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To: Dilbert56

At this point, he will be held in custody longer than any spy who gave info to the Soviets. Is there really any justification for imposing a harsher sentence on someone
for giving info to Israel, than for giving into to Russia?

(I mean, you can give info to China--like Bill Clinton--and not even do any time at all. . .)


9 posted on 07/22/2005 11:04:40 AM PDT by CondorFlight
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To: CondorFlight

The justification is that he committed a crime, violated the great trust placed in him by others, and has been sentenced in accordance with Federal law. The relative length of others' sentences is a mistake, they should also spend their lives behind bars.


10 posted on 07/22/2005 11:23:28 AM PDT by usafsk ((Know what you're talking about before you dance the QWERTY waltz))
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To: CondorFlight
At this point, he will be held in custody longer than any spy who gave info to the Soviets.

You have a good point. Release him from prison like the Julius and Ethyl Rosenberg were.

12 posted on 07/22/2005 11:41:28 AM PDT by PAR35
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To: CondorFlight

True. Pollard has been held longer than the Rosenbergs, who were executed. If there had been a federal death penalty at the time, he would have been a likely candidate.


14 posted on 07/22/2005 11:55:26 AM PDT by joylyn
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To: CondorFlight
At this point, he will be held in custody longer than any spy who gave info to the Soviets.

Spies for the Russians weren't released for their benefit. They were usually traded to the Russians for American spies which were caught. Thus the Russians had something of value to trade. Maybe if Israel had something to offer for Pollard we could consider it. Instead they just send us another $2 billion bill for "our part" of them leaving Gaza.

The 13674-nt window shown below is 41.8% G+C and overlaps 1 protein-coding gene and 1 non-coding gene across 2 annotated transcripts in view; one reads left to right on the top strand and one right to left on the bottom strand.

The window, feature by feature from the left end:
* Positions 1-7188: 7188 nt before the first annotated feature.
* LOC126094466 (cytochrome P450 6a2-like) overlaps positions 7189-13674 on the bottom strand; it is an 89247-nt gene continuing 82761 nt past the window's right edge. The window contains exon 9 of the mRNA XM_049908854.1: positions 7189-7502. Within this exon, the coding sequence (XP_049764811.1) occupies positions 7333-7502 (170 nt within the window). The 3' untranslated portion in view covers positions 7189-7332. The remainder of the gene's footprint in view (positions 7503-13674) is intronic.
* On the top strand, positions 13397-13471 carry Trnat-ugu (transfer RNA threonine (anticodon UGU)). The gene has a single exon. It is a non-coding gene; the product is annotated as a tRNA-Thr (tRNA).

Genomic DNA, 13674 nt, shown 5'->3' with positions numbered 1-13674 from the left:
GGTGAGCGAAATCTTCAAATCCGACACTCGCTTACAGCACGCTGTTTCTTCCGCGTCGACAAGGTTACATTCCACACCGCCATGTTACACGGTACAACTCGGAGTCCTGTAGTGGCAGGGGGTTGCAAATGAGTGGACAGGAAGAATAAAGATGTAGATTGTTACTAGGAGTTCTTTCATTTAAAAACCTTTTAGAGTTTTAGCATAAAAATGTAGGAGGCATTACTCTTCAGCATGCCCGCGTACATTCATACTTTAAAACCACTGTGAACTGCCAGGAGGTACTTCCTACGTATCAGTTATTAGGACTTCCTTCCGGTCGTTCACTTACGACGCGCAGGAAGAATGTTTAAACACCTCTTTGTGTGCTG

16 posted on 07/22/2005 12:05:50 PM PDT by KarlInOhio (Bork should have had Kennedy's USSC seat and Kelo v. New London would have gone the other way.)
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To: CondorFlight
“It seems that this defendant believes that if he keeps repeating the words to this court, ‘This case does not involve the Soviet Union,’ that your honor then will swallow the position that he is taking that he caused no harm to the national security when he sold those thousands of pages of Top Secret and code word documents. . . Now, in taking that position, this defendant is saying, ‘Jonathan Jay Pollard is right but the Secretary of Defense, in his sworn declaration to the court, is wrong when he states that as a result of Jonathan Pollard’s activities enormous damage has been wrought to the national security. Jonathan Jay Pollard is right but the President of the United States, when he issued Executive Order 12356, was wrong when he said that the disclosure, the unauthorized disclosure, of Top Secret information to any nation, would cause or could be expected to cause exceptionally grave damage to the national security.’”
17 posted on 07/22/2005 1:49:17 PM PDT by notigar
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To: CondorFlight
At this point, he will be held in custody longer than any spy who gave info to the Soviets. Is there really any justification for imposing a harsher sentence on someone for giving info to Israel, than for giving into to Russia? """

No. Giving info to Russia - or China - should get you an equally long sentence.

19 posted on 07/24/2005 7:26:06 PM PDT by churchillbuff
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